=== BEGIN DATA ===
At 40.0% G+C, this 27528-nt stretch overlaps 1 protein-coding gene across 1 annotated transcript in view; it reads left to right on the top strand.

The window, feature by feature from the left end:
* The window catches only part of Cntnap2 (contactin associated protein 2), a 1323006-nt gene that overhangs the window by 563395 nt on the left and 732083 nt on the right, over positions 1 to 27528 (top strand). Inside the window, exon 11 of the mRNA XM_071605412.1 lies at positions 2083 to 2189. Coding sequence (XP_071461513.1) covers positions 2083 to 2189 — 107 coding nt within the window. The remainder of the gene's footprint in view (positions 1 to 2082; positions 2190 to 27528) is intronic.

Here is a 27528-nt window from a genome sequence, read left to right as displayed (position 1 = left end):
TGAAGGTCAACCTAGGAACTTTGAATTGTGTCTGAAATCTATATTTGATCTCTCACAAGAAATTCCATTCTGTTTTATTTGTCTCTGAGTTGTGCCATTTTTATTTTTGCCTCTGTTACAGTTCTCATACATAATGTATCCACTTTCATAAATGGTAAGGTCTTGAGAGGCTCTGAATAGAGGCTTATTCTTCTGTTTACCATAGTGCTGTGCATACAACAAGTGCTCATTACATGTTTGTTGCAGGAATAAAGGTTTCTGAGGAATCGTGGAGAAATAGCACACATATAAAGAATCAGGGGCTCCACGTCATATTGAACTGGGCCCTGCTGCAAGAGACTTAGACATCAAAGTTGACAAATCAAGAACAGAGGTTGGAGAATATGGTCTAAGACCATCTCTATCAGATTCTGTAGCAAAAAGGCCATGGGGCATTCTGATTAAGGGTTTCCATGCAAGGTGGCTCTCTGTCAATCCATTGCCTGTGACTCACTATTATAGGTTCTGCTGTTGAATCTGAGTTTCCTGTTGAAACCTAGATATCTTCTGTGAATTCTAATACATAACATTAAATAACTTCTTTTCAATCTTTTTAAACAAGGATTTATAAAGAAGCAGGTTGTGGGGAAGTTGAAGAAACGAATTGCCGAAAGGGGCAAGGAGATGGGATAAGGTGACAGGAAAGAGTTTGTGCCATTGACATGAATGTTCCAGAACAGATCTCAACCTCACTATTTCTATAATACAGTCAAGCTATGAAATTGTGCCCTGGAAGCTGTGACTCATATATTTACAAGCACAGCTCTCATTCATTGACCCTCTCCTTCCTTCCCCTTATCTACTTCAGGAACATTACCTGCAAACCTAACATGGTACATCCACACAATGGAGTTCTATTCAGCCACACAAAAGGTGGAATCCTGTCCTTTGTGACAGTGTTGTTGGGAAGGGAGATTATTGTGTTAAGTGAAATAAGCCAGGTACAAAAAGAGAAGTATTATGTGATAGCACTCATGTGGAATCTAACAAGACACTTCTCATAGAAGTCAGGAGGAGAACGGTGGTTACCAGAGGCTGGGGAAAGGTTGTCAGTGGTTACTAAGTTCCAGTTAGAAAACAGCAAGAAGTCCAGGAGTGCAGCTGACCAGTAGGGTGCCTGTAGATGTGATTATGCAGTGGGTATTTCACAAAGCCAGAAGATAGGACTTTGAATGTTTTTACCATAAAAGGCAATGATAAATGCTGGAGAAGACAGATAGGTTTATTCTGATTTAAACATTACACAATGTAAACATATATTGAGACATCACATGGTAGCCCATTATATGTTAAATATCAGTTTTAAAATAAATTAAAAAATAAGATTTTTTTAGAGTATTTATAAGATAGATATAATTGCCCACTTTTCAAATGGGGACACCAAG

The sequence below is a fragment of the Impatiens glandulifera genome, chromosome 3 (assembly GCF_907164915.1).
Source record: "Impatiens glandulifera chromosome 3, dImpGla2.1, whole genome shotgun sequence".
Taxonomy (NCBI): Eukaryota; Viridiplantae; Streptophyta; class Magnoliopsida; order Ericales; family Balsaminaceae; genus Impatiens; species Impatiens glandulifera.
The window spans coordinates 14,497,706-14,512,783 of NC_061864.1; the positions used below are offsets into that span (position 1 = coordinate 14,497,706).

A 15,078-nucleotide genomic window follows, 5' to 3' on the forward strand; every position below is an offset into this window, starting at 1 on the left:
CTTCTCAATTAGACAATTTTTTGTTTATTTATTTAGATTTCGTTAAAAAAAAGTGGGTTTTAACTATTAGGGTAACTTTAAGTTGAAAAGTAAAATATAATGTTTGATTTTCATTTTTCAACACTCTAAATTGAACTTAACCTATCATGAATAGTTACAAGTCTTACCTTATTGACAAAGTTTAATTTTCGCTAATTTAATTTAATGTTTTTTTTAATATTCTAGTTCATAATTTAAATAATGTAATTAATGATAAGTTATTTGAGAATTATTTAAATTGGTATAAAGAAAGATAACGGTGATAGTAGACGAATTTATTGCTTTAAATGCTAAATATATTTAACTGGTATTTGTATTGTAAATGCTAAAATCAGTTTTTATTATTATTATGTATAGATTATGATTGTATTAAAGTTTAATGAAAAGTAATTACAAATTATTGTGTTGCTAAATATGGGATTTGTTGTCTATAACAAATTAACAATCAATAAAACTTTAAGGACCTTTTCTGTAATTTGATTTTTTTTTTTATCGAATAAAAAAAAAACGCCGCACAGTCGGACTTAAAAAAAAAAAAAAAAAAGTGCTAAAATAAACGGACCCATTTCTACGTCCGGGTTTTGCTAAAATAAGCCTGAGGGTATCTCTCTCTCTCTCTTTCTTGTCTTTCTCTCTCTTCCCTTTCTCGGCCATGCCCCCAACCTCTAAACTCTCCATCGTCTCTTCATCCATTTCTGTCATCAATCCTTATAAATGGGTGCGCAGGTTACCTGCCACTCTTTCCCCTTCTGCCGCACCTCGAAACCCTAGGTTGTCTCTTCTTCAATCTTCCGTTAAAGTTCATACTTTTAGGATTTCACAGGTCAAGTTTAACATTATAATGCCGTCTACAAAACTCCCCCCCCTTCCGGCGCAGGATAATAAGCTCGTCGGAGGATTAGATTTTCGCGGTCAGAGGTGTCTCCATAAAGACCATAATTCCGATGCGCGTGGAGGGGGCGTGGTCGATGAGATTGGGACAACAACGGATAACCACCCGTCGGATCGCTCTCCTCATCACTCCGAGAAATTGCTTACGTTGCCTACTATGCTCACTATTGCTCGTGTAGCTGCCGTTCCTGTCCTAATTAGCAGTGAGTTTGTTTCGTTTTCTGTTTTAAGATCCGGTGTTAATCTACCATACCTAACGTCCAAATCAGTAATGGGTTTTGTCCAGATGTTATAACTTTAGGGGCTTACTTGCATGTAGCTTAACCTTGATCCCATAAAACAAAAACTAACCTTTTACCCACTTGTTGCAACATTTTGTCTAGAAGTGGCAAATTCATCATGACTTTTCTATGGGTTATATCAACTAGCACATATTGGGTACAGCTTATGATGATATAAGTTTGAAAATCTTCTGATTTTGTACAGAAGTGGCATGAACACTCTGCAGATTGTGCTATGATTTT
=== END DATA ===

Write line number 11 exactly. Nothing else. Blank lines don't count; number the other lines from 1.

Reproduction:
CTTCTCAATTAGACAATTTTTTGTTTATTTATTTAGATTTCGTTAAAAAAAAGTGGGTTTTAACTATTAGGGTAACTTTAAGTTGAAAAGTAAAATATAATGTTTGATTTTCATTTTTCAACACTCTAAATTGAACTTAACCTATCATGAATAGTTACAAGTCTTACCTTATTGACAAAGTTTAATTTTCGCTAATTTAATTTAATGTTTTTTTTAATATTCTAGTTCATAATTTAAATAATGTAATTAATGATAAGTTATTTGAGAATTATTTAAATTGGTATAAAGAAAGATAACGGTGATAGTAGACGAATTTATTGCTTTAAATGCTAAATATATTTAACTGGTATTTGTATTGTAAATGCTAAAATCAGTTTTTATTATTATTATGTATAGATTATGATTGTATTAAAGTTTAATGAAAAGTAATTACAAATTATTGTGTTGCTAAATATGGGATTTGTTGTCTATAACAAATTAACAATCAATAAAACTTTAAGGACCTTTTCTGTAATTTGATTTTTTTTTTTATCGAATAAAAAAAAAACGCCGCACAGTCGGACTTAAAAAAAAAAAAAAAAAAGTGCTAAAATAAACGGACCCATTTCTACGTCCGGGTTTTGCTAAAATAAGCCTGAGGGTATCTCTCTCTCTCTCTTTCTTGTCTTTCTCTCTCTTCCCTTTCTCGGCCATGCCCCCAACCTCTAAACTCTCCATCGTCTCTTCATCCATTTCTGTCATCAATCCTTATAAATGGGTGCGCAGGTTACCTGCCACTCTTTCCCCTTCTGCCGCACCTCGAAACCCTAGGTTGTCTCTTCTTCAATCTTCCGTTAAAGTTCATACTTTTAGGATTTCACAGGTCAAGTTTAACATTATAATGCCGTCTACAAAACTCCCCCCCCTTCCGGCGCAGGATAATAAGCTCGTCGGAGGATTAGATTTTCGCGGTCAGAGGTGTCTCCATAAAGACCATAATTCCGATGCGCGTGGAGGGGGCGTGGTCGATGAGATTGGGACAACAACGGATAACCACCCGTCGGATCGCTCTCCTCATCACTCCGAGAAATTGCTTACGTTGCCTACTATGCTCACTATTGCTCGTGTAGCTGCCGTTCCTGTCCTAATTAGCAGTGAGTTTGTTTCGTTTTCTGTTTTAAGATCCGGTGTTAATCTACCATACCTAACGTCCAAATCAGTAATGGGTTTTGTCCAGATGTTATAACTTTAGGGGCTTACTTGCATGTAGCTTAACCTTGATCCCATAAAACAAAAACTAACCTTTTACCCACTTGTTGCAACATTTTGTCTAGAAGTGGCAAATTCATCATGACTTTTCTATGGGTTATATCAACTAGCACATATTGGGTACAGCTTATGATGATATAAGTTTGAAAATCTTCTGATTTTGTACAGAAGTGGCATGAACACTCTGCAGATTGTGCTATGATTTT